If you are a ban-skeptical European or NATO government on the receiving end of that clarification, and you suspect either country of harboring some secret intention to dupe you and run away with TPNW supporters into the nuclear-free sunset, then the problem is you, not Stockholm. The risks associated with observer status seem pretty minimal and easily mitigated.

In fact, I believe that anyone wanting to have a constructive and informed discussion on this issue with those of all viewpoints should seize every opportunity to gain insights into how those viewpoints are formed and articulated. That includes understanding how States Party to the TPNW intend to shape the treaty and its review process in the years following its entry into force.

I’ll let the four readers of this post get back to their day jobs by closing with the following, brief appeal. To the States Party to the TPNW, current and future: preserve space for those with divergent viewpoints to observe your activities. And to those not party to the TPNW, who are eager to mitigate the polarization occurring in the NPT community: use the space available.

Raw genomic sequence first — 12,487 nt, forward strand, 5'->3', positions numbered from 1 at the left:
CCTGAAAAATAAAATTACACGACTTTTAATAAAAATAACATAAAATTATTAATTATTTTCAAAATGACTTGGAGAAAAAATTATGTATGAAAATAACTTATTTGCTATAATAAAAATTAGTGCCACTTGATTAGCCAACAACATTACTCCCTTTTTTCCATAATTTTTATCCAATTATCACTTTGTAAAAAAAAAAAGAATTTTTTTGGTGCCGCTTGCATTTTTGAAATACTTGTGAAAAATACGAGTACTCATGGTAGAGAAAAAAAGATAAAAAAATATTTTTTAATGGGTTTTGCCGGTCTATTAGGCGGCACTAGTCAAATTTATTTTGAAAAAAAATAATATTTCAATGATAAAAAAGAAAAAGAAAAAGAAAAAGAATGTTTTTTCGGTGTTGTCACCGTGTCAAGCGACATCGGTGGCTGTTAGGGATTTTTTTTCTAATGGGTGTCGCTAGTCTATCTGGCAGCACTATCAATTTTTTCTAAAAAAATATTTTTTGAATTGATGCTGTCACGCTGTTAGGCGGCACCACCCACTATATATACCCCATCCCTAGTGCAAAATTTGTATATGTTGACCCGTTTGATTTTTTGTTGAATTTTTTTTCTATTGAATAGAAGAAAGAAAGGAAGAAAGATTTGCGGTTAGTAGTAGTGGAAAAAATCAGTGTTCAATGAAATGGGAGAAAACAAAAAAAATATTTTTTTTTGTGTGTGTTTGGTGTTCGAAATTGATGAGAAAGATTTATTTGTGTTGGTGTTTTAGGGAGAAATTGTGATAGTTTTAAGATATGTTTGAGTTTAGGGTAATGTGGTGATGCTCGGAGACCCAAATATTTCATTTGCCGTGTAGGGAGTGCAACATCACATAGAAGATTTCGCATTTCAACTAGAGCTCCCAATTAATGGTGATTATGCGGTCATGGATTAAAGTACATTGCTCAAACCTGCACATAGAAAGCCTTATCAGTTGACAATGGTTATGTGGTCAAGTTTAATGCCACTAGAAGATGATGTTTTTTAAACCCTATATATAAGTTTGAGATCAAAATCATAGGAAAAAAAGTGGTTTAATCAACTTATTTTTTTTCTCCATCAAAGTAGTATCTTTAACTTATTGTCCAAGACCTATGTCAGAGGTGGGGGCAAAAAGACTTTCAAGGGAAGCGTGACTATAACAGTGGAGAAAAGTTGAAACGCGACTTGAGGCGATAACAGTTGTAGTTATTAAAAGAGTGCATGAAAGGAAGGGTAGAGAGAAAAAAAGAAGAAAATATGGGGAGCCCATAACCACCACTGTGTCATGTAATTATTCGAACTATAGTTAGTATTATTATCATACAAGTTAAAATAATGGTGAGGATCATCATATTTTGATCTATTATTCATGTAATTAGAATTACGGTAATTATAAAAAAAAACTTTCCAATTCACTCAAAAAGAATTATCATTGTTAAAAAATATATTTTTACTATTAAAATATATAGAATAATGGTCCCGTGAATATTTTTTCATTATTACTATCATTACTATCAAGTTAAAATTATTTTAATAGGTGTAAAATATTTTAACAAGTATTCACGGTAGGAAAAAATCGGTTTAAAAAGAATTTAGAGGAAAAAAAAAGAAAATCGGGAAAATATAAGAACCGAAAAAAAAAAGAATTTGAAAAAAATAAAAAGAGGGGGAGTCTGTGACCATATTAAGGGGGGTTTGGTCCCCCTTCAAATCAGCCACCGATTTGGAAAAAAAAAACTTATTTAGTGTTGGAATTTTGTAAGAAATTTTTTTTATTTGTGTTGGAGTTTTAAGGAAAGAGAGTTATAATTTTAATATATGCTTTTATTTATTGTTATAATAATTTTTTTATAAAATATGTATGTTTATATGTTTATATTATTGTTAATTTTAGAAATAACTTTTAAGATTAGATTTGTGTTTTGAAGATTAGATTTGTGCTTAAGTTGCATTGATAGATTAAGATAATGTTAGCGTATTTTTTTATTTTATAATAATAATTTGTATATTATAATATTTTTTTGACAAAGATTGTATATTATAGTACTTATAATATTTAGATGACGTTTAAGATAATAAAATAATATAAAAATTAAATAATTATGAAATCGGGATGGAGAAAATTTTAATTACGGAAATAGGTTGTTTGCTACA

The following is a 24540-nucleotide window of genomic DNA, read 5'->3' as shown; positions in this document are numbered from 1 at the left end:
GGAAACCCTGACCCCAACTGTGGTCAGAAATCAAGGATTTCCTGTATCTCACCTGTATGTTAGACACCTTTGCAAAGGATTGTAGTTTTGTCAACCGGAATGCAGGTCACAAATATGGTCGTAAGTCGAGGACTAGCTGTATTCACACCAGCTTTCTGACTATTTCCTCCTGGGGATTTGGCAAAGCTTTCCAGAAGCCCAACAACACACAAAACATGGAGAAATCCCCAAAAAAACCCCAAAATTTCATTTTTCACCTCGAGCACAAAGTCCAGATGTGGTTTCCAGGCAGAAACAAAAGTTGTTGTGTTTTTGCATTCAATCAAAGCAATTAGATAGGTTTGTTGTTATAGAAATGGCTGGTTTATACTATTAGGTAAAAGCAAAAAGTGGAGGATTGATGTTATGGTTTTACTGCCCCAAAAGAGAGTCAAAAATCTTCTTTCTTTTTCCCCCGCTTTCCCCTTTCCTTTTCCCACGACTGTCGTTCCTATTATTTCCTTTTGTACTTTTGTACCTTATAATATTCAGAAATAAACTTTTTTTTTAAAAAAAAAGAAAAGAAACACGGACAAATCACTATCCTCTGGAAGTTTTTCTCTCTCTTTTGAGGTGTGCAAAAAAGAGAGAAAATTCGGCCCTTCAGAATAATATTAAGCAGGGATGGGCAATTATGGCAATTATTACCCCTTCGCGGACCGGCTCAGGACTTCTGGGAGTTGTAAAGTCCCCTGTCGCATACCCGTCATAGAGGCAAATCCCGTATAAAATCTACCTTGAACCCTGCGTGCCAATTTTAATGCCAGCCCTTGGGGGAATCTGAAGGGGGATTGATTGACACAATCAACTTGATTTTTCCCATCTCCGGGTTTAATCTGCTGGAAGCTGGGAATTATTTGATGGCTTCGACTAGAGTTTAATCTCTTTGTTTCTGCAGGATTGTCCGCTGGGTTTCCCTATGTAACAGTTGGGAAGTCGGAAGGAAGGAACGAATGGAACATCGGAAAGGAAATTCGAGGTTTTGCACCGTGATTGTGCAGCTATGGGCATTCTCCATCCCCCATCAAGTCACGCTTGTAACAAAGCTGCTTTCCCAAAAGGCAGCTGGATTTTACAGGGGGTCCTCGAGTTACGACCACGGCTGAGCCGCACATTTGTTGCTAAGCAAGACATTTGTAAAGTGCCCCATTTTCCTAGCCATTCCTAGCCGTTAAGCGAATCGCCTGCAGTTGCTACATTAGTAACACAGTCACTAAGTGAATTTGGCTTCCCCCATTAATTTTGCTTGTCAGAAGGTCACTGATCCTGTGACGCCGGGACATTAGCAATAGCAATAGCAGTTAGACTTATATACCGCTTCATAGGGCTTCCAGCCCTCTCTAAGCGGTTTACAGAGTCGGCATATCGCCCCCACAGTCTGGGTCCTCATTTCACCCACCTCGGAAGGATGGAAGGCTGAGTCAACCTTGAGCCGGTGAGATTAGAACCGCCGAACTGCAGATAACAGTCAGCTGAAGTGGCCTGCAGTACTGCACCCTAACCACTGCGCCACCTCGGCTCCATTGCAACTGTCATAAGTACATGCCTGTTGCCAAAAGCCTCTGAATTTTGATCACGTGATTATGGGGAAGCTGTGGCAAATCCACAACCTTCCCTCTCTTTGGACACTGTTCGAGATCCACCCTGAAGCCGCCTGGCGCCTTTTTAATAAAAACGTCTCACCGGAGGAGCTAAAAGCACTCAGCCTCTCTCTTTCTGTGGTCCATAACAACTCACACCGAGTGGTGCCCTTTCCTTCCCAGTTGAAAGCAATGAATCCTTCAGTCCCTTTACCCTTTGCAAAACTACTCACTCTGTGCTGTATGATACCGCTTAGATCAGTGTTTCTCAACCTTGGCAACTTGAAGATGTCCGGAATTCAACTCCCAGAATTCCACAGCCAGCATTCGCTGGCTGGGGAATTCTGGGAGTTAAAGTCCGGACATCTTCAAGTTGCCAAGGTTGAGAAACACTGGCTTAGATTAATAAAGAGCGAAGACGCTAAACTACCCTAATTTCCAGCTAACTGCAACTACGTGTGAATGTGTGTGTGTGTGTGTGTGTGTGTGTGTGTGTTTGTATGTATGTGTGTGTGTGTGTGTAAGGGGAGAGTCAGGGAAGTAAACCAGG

1. TERTRAIS Bruno (History)

    I am Number Four.
    Great insights, thanks for this.

  2. Jonah Speaks (History)

    In principle, a ban treaty organization that excludes nuclear-armed states and nuclear-umbrella states could become an “interest group” that could bargain with the nuclear-armed and nuclear-umbrella states to get disarmament negotiations moving again. It would be necessary, though, for its organization to have some control over what its members do (through majority vote or other procedure), so that it could potentially provide something to the nuclear-armed states as part of any deal for nuclear arms reductions.